ELizabeth Brown 21.12.1924 to 8.9.2010
Betty Brown died quickly and peacefully on the 8th September 2010. The funeral was held on the 16th September 2010. She is buried in the cemetery above Graham street where she lived for the last 35 years overlooking the lake district and Sparkenhoe where her aunts lived and had many happy memories there.
The following is the eulogy Sarah read out at the funeral.
Eulogy Mrs Elizabeth Brown
"Jonathan and I are here to celebrate the life of our mum , Betty Brown and say goodbye.
She was the eldest daughter to George and Sarah Richardson and sister to Molly. Born to a land owning family on Low Plains, a farm first enclosed by The fifth Duke of Devonshire, she was surrounded by amazing history right from the start. This was to prove a strong influence on her future interests.
Being a weekly boarder at Carlisle High School from the age of 6 she was able to say she was one of the longest attending pupils and there, made life long friends. Later she was very involved in helping to run the school’s old girls reunions and contributed to literature written about the High school which later became known as St Aidan’s.
She spent a lot of time at her Aunts’ house, Sparkenhoe, in Penrith, and also made life long friends with evacuees from Newcastle Grammar school. As her aunts’ house was full of documents, these provided her with a rich source of material for her later research.
Later she studied at Edinburgh University, where she would proudly tell me how she ran up Aurthur’s seat before dawn on May the first, a traditional event which was a re-enactment of an ancient pagan rite.
After Edinburgh she made more friends while working in the tax office in Ripon but then returned to her parents’ home in Carlisle.
She often told me how she felt someone was pushing her in the right direction. She described how she saw my tall dark very handsome father across the dance floor at the Crown and Mitre for the first time, and felt at once that he was to be a pivotal person in her life.
Although my dad, Tom, had absolutely no experience of farming and my mum just a little, they worked very hard and diligently and made a success of it. They researched everything, including innovative new farming techniques which my dad then put into practice. They went into beef farming and reached record prices for many weeks running.
Mummy even then was doing lots of research on the farm’s history and I remember going for a walk to where she had discovered that before being enclosed, the fields had been common land and this was where horse races would take place. It had also been recorded that a lady had lost her hat and a ring. So at 7 years of age she had me searching for these in amongst the stones and grass. Not to be found of course, as they had been lost hundreds of years ago. I suppose it was her clever way of keeping me occupied.
But time moved on, and when we had to leave Low Plains, we moved as a family to Penrith.
16 years later after the sudden death of my father, Mummy was obviously very upset, but picked herself up and joined the Literature Group and the Penrith Ladies Luncheon club. Eventually helping to run and organise the latter, making many friends on the way. She also spent much time with her close friends, Bill and Sheila, including holidaying with them.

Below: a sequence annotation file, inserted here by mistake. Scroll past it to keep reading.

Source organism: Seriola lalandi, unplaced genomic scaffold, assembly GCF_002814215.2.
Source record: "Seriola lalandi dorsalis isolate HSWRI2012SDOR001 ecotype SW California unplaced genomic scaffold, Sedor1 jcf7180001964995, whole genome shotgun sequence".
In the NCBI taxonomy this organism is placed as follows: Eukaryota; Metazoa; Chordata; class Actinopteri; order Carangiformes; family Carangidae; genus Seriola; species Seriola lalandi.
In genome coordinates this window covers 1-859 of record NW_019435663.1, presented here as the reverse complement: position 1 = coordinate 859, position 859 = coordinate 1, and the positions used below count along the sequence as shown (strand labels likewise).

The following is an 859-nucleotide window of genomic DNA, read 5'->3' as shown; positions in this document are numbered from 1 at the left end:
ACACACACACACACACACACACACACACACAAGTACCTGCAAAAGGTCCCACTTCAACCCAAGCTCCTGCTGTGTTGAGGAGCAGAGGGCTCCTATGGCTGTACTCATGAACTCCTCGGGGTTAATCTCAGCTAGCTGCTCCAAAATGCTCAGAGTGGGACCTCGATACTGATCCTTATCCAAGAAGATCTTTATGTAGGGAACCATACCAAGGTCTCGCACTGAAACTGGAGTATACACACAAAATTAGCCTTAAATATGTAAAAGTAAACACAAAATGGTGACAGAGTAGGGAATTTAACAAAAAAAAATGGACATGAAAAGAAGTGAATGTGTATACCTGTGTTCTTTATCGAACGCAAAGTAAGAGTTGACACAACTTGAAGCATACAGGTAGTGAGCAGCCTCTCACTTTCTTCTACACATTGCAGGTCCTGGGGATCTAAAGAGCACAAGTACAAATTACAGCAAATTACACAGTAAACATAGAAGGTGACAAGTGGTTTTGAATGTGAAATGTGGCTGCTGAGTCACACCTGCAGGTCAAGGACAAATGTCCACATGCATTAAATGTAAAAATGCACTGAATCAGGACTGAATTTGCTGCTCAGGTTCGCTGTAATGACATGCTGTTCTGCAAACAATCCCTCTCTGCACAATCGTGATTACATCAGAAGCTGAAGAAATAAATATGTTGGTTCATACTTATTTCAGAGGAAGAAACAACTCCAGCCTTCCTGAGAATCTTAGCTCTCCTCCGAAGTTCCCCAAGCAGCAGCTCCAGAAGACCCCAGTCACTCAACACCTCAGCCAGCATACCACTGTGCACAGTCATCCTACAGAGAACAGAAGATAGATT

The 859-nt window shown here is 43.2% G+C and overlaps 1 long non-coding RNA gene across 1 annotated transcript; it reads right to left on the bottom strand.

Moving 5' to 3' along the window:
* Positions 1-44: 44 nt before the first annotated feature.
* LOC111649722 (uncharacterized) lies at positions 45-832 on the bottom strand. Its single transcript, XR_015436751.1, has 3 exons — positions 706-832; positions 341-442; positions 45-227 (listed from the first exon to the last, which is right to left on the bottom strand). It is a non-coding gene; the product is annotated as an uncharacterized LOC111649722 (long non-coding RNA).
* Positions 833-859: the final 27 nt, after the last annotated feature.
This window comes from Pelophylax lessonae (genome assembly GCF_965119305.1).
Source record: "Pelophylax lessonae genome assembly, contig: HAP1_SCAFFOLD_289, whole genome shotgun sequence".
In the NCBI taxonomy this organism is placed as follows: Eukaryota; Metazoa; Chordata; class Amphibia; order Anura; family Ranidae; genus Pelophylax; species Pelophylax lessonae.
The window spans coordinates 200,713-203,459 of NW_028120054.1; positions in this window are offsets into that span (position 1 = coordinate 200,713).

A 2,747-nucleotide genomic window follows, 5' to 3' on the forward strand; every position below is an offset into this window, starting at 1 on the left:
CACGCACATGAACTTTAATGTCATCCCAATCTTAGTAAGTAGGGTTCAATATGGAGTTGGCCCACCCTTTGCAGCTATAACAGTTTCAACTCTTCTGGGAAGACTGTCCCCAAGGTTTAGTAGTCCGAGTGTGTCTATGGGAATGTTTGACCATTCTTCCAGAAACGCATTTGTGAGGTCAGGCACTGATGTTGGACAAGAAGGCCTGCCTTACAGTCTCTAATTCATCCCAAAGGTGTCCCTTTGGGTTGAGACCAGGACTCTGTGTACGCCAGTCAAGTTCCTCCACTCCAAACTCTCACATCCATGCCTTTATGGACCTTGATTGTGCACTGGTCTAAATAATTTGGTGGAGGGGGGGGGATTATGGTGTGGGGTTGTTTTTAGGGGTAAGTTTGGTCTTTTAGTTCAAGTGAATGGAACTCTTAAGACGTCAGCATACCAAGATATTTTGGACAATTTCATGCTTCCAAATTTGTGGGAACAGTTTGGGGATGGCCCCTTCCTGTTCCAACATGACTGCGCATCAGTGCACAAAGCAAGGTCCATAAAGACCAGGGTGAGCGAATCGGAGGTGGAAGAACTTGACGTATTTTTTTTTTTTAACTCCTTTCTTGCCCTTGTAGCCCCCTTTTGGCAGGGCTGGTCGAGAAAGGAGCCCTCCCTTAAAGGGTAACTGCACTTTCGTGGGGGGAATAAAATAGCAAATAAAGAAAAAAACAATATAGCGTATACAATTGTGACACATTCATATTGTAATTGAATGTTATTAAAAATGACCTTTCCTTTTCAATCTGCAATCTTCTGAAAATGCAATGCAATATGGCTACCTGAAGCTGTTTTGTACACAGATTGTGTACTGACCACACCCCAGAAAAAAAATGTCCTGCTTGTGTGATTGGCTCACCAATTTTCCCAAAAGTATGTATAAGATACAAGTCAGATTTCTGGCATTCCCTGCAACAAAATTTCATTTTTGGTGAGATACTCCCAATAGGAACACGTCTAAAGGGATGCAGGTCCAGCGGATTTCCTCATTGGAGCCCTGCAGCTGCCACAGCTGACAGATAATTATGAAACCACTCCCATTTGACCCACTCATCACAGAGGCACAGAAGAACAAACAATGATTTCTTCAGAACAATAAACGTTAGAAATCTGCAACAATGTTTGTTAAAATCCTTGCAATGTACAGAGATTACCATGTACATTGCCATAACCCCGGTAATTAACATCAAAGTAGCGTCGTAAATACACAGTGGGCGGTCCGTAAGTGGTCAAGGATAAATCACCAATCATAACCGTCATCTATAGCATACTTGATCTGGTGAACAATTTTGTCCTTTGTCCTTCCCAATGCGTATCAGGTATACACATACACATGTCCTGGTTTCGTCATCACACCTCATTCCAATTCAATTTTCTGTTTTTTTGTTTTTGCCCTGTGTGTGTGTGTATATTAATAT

It was at this time that she began to research the family history which culminated in the book you all know about Jane Milbourn, who in my opinion, was a forerunner of women’s rights. Mummy’s book was finally published in 2007. She could have taught anyone how to do family research and she was meticulous in her recording of all the social side of the times as well. If you were to look in mummy’s rooms and drawers, these were never filled with just the expected. Looking through a magazine rack yesterday there were indeed magazines but also an 1842 title of deeds parchment complete with wax seal - just normal for our house!
Although people say she was a quietly spoken gentle lady, to me she was mummy. Yes she was very quiet and gentle, but if she didn’t have The Timespaper in the morning, she certainly knew how to make her displeasure felt! Her amazing knowledge of literature and history lead to moments watching films interrupted by her annoyance when they had dared to get their research wrong and make historical inaccuracies.
She has been very much part of our family and friends lives. In fact, I received a condolence card last week from a close friend and one line stands out and provides a real description of her. Our friend wrote,
‘She was always warm and interested and above all, she believed in me’.
This sums up mummy she did believe in you and she was behind you a 100% in whatever choices you made.
She will leave an amazingly empty space in all our lives."
Below is and article written by Cumberland and Westmorland Herald a week after Betty Died. Some of it you can see has been taken off of Sarah's eulogy. But when she wrote her book 'Jane Milbourn in Carlisle Gaol ' she had a big write up and picture in the paper and a half page spread in the Cumberland News.
PENRITH historian and author Betty Brown, whose work included the book Jane Milbourn in Carlisle Gaol, has died at the age of 85.